In our previous post, we started looking at some basic email volume statistics and began to think about how we can use that info to become more effective in working with email. We also looked at how the Thanksgiving holiday impacted email activity. In this post we’ll take another look at those statistics to see how consistent they really are in terms of baselines to evaluate our own email activity levels against, as well as see what kind of impact the holiday season had on email volumes.
First we’ll take another look at received email volumes. The average stays around 110 per weekday before and after the holidays, but email volumes are drastically lower for two entire weeks. Not a surprise, but it’s still interesting to see the rapid declines approaching both Christmas and New Year’s, and then the quick return back to business as usual right after.
Now, does that mean people’s overall workload is going down at those levels? Well, there are a number of factors to take into account, but one of the most basic measures is to simply look at how many messages people are replying to. As the graph below shows, the number of replies people are sending tracks quite closely with the reduced volume of emails being received, so it does appear that overall email workload was reduced over the holiday season. It’s good to know that at least everyone wasn’t just at home catching up with all of their overdue email replies!
OK, now we’ve established some baseline metrics in terms of inbound email volumes and outbound email reply volumes. So what do we do with that and how can we help people and companies use that information to get better at handling email effectively?
In the next post we’ll discuss some of the ways all of this information can be used to measure the level of email workload people are facing, identify key sources of email strain, measure effectiveness levels in dealing with the email, and provide suggestions so people and companies are able to get better at managing all of this email.
Posted by brad at 4:35 pm on January 22nd, 2009.
“If I were going to recommend only one tool, ClearContext … offers the most immediate productivity gains. The Outlook add-on looks at who you're replying to and how often, then automatically prioritizes the messages. It color-codes the most pressing ones, graying out mass emails. This is a small thing, but it minimizes a torrent to a manageable few. ClearContext removes that dread we feel when we open our inbox.”
At ClearContext, we’re focused on helping make email a more effective tool. This spans a number of areas including filing messages and keeping your inbox under control, managing tasks and activities within email, and keeping projects organized inside Outlook. The products that we’ve built help many people who live their work life inside of Outlook stay in control of an overwhelming flood of information. But we are continually asked two very important questions:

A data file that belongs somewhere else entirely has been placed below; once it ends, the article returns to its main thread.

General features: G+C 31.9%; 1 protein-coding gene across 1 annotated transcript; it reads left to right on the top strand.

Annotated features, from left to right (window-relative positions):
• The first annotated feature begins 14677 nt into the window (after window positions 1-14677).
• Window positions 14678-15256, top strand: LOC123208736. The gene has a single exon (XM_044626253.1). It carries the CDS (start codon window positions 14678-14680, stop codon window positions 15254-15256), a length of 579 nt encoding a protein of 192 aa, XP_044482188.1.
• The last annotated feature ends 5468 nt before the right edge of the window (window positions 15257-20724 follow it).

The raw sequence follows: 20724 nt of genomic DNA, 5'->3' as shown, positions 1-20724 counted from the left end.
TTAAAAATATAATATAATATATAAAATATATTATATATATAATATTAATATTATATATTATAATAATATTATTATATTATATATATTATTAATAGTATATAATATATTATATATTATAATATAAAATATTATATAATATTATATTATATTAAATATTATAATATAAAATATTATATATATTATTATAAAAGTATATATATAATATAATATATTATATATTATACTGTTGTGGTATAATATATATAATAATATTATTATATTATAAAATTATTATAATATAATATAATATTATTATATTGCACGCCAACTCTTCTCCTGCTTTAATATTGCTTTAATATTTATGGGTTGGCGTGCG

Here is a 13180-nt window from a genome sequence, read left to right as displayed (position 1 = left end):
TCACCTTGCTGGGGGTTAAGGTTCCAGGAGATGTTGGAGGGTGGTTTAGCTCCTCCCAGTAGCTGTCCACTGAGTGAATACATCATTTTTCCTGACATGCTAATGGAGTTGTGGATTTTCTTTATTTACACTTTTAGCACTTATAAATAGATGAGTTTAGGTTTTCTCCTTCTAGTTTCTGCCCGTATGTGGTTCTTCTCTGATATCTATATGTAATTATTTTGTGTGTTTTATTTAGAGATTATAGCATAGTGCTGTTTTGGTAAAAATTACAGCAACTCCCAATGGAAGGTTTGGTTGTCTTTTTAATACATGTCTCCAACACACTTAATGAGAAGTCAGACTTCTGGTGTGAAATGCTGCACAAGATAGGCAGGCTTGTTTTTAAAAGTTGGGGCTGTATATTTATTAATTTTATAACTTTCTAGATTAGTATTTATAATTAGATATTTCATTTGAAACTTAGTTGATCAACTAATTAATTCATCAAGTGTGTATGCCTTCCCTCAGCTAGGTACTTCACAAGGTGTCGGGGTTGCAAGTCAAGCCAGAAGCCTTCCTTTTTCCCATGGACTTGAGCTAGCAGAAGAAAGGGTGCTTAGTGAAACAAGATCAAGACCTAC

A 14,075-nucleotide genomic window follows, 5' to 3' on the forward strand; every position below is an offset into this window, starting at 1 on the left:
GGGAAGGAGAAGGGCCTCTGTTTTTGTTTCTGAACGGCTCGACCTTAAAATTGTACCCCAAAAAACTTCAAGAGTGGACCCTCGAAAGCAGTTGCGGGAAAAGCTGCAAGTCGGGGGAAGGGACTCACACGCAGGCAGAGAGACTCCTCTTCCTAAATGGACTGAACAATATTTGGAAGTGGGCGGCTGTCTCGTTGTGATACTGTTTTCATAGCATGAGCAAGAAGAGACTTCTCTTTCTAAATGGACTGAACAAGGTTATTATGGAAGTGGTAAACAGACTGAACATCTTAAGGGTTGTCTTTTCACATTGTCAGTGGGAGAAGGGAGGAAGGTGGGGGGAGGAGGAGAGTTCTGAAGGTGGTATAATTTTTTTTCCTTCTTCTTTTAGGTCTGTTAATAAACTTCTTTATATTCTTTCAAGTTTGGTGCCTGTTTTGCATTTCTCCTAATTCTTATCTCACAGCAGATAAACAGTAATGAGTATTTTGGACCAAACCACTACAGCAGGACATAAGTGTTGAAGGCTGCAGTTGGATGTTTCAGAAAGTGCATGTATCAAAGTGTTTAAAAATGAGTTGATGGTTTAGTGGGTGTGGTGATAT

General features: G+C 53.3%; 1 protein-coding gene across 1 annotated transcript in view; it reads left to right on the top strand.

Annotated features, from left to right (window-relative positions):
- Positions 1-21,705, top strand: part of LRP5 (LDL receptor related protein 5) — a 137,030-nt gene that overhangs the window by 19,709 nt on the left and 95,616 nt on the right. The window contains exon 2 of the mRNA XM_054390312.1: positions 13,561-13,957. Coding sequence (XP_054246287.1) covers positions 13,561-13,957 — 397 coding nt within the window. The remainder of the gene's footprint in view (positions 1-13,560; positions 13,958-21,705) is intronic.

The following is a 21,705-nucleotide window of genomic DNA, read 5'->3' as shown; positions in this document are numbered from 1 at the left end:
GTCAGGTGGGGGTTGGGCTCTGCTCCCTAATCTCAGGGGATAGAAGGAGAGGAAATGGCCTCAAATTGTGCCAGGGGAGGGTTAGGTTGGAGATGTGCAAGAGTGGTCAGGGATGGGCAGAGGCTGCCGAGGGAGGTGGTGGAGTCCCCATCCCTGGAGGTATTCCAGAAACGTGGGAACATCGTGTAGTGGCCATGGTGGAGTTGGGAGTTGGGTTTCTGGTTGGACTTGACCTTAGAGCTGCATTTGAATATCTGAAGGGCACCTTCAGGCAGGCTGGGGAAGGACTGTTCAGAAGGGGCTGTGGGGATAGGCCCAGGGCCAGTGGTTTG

Exactly how big a problem is all this stuff?
How much can these solutions help?
We’ve spent a long time thinking about those issues and working with users and companies to figure out how to both identify the key areas of email pain they face, and provide solutions that make direct and measurable improvements in those areas. We’ll be announcing more details shortly, but if you’re interested in learning more right now, please contact us at beta at clearcontext dot com.
In the meantime, we’re going to cover a few key areas where people can measurably increase their effectiveness and productivity with email over our next few blog posts. To get started, we’ll take a look at some baseline figures illustrating the volumes of work people are faced with. We’ll start by looking at a couple of the most basic email stats.
The graph below from a sample group of ClearContext users shows the average number of messages they receive in their primary business inbox every day. You’ll notice that it remains relatively constant at about 110 emails per day during the week and a little over half that amount on weekends. You’ll also notice a significant drop-off in email volume around US Thanksgiving, but after the weekend things pretty much immediately pick up right back where they left off.
Of course we know we’re all receiving a lot of email. So, how much of that email generates even more work in the form of a required response? Well, simply by looking at the shape of the graph below of replies sent on a daily basis, you can see that (as you might expect) there’s a direct correlation between the amount of email received and the number of replies sent out.
In our next post we’ll take a look at how email volumes were impacted over the holiday season and start discussing how this information can be used to help people be more effective and less stressed out with email.
Posted by brad at 6:09 pm on January 7th, 2009.